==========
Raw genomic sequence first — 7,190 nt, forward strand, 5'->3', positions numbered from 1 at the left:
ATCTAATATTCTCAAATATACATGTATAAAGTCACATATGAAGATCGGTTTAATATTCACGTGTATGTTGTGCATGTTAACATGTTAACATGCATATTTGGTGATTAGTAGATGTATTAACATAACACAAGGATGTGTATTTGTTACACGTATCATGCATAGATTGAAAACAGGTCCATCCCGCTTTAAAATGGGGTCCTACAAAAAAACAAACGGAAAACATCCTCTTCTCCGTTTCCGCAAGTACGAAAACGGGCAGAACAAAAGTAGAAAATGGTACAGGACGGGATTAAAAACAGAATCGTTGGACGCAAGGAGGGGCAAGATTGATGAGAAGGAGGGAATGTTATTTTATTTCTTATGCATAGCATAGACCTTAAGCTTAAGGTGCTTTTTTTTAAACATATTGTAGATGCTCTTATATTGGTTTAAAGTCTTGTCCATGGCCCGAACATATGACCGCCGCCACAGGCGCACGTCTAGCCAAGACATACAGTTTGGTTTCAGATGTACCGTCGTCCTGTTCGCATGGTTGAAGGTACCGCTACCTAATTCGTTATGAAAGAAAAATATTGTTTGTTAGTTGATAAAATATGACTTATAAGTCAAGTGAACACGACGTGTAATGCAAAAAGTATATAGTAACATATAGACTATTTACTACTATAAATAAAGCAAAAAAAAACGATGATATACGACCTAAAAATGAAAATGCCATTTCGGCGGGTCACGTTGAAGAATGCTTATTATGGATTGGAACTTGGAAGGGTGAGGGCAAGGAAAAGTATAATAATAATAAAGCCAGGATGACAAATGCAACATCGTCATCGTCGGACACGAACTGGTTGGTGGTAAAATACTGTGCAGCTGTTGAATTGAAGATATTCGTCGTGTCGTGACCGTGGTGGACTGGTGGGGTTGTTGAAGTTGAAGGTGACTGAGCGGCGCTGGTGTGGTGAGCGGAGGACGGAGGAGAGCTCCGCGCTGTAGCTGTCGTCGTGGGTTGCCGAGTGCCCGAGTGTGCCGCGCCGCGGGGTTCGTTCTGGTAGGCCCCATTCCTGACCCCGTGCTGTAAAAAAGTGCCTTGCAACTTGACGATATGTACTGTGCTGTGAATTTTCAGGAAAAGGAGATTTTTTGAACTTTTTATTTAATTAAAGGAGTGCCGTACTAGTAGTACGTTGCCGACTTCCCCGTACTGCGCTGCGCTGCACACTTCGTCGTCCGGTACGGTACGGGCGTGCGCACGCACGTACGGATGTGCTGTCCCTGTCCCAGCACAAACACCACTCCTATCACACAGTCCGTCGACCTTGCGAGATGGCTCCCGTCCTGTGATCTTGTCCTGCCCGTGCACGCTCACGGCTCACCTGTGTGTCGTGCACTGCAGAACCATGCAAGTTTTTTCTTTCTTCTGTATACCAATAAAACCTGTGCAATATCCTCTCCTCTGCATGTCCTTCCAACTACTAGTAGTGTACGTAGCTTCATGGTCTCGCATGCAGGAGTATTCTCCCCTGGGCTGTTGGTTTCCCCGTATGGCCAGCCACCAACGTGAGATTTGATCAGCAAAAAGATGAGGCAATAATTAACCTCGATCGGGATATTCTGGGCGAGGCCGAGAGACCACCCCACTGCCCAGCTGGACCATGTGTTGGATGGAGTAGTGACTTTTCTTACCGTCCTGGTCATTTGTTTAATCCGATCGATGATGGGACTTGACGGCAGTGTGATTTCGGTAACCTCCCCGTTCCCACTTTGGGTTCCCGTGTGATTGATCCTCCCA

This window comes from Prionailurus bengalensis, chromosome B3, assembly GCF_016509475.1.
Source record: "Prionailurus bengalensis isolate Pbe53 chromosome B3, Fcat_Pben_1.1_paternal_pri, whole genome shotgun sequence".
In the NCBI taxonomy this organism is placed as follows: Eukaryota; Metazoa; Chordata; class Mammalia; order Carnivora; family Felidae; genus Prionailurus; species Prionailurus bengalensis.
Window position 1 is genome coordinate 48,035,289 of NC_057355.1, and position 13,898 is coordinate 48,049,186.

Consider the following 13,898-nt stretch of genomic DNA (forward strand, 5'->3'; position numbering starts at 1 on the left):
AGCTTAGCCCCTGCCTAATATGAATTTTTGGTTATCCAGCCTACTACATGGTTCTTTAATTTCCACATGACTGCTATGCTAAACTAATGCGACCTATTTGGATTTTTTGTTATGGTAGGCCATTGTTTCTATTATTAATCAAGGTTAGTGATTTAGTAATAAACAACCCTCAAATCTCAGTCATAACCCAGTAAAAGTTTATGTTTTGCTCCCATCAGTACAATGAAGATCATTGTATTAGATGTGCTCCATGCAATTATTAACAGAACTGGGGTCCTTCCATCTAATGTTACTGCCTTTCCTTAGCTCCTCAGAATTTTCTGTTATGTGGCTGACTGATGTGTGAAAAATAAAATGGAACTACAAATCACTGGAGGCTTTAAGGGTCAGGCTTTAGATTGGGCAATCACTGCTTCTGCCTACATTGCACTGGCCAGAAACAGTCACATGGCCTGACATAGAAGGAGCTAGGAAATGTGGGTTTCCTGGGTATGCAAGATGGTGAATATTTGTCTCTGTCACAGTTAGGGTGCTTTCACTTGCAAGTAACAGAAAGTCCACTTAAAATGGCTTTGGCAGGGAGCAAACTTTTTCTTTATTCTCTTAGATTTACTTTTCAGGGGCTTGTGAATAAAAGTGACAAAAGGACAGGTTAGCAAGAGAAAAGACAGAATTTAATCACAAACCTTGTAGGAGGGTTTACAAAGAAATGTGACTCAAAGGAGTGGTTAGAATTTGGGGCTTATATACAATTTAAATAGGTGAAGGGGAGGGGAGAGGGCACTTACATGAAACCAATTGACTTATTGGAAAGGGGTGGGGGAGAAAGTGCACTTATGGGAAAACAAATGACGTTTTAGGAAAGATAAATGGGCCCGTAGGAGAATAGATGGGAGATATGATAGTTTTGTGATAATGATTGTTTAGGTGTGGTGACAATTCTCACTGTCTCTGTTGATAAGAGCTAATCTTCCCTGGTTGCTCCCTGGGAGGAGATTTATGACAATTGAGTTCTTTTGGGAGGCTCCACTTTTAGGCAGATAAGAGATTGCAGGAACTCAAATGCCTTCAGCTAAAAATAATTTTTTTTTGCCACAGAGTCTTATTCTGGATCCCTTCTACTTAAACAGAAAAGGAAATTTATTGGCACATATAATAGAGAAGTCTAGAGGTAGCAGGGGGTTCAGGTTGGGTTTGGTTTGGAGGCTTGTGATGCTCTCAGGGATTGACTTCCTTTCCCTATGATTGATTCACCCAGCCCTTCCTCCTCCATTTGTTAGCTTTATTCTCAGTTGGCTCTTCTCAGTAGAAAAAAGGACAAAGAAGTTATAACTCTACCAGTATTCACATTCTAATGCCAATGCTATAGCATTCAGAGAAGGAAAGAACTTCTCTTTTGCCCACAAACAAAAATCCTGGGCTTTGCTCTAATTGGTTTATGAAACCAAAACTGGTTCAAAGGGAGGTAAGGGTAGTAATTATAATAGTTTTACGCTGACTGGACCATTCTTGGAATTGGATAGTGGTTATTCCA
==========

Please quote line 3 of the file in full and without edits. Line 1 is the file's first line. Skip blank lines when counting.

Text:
This window comes from Prionailurus bengalensis, chromosome B3, assembly GCF_016509475.1.